Last Wednesday, I had ten home school kids and four moms over to my studio for an adventure in stitching. I’ve taught this class at O’Malley Elementary School, but this was the first time I had taught it in my home.
What do I teach these youngsters? They learn about how to felt wool and recycle old wool sweaters, they are encouraged to think originally about what they would like to make with wool, and most importantly (I think) they learn how to cut fabric, thread a needle, create a roll knot, do a stab stitch and a whip stitch, and sew on a button. I have found that it is rare for a young person to know how to do any of these things.
We started the class in my studio. This was a great experience for me. I need to practice talking about my work in front of people, and kids are great audience for that. We had a wonderful conversation about art, materials, technique, and inspiration.
From there we moved upstairs to our living room which had been converted into a classroom earlier that day.
I start all the students out with scraps of wool, a needle, and some Perle Cotton Thread. We practice threading the needle, knotting the thread, and stitching. Once they are comfortable with those skills, they are encouraged to make a headband or a wrist band.
After they make a headband or wrist band, they can create whatever they are inspired to make. I am always amazed at what the students come up with. There is so much creativity inside of them waiting for the opportunity to get out.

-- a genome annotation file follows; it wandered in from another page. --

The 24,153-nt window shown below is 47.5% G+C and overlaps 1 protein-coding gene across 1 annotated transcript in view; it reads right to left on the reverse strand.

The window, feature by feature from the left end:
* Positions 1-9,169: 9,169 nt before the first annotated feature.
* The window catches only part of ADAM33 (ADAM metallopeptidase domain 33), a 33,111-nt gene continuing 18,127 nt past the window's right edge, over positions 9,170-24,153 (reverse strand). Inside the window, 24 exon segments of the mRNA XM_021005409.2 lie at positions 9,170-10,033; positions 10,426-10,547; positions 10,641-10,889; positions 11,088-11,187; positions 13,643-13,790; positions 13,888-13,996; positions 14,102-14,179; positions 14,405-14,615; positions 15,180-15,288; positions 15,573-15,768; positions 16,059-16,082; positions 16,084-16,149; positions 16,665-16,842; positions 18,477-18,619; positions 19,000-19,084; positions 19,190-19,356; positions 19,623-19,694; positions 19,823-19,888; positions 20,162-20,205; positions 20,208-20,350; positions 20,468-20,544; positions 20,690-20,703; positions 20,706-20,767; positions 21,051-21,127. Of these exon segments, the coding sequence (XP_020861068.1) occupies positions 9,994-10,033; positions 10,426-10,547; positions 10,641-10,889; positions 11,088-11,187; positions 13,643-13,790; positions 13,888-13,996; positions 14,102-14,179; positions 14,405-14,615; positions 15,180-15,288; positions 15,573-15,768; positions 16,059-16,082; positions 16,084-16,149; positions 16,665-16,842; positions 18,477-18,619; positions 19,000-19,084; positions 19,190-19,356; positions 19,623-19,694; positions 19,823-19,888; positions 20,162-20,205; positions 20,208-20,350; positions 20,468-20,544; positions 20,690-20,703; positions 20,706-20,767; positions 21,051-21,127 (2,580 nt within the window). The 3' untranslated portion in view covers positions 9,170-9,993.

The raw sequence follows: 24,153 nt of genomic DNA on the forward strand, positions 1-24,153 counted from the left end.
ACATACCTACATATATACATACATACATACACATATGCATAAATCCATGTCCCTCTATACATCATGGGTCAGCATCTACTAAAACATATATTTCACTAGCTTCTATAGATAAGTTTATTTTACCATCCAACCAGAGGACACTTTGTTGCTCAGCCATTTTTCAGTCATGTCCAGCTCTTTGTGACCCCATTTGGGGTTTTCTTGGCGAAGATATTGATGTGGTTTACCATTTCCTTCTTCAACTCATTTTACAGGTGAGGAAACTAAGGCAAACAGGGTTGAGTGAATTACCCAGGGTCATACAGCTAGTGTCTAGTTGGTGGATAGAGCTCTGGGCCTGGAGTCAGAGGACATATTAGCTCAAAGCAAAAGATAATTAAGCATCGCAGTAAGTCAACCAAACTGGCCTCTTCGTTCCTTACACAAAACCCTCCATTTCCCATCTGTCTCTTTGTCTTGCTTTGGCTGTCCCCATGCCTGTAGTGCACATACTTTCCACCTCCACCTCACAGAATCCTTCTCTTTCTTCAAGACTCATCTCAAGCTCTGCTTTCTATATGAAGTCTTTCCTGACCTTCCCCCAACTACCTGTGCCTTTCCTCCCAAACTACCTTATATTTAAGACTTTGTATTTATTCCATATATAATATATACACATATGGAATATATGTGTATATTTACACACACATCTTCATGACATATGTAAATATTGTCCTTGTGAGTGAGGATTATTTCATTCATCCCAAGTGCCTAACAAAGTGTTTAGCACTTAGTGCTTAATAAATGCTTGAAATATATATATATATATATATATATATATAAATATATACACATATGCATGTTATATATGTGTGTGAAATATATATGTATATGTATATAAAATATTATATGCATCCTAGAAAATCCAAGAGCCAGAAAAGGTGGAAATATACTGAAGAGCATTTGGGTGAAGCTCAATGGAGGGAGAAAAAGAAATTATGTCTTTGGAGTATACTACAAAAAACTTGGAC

I make no mention of this being women’s work–because it is not. Everyone should know how to sew, and everyone should cultivate their inner creativity. And I have found that many boys, just like many girls, love to sew.
Some students spend the entire class focused on making their headbands. Other students move quickly on to other ideas. Neither approach is right or wrong. The students who spend a lot of time on their headbands usually create amazingly intricate work.
Those who move on to other projects get their inspiration from some class samples I have made, a couple of books I have on the subject, and of course their own ideas.
At the end of the class each student shares their work in an oral and visual presentation. This is what my friend Jonny Gray calls the Big TaDa. We both find it is an important part of teaching. Being comfortable sharing your work in a public setting is a great skill to have, plus we all want to see what everyone else has been up to during the class.
If you would like me to teach your students about recycled felted wool and stitching, I would love to do so.
I am linking this post to Nina-Marie’s Off the Wall Friday’s. Check it out–lots of inspiration if you are looking for new fiber ideas to try.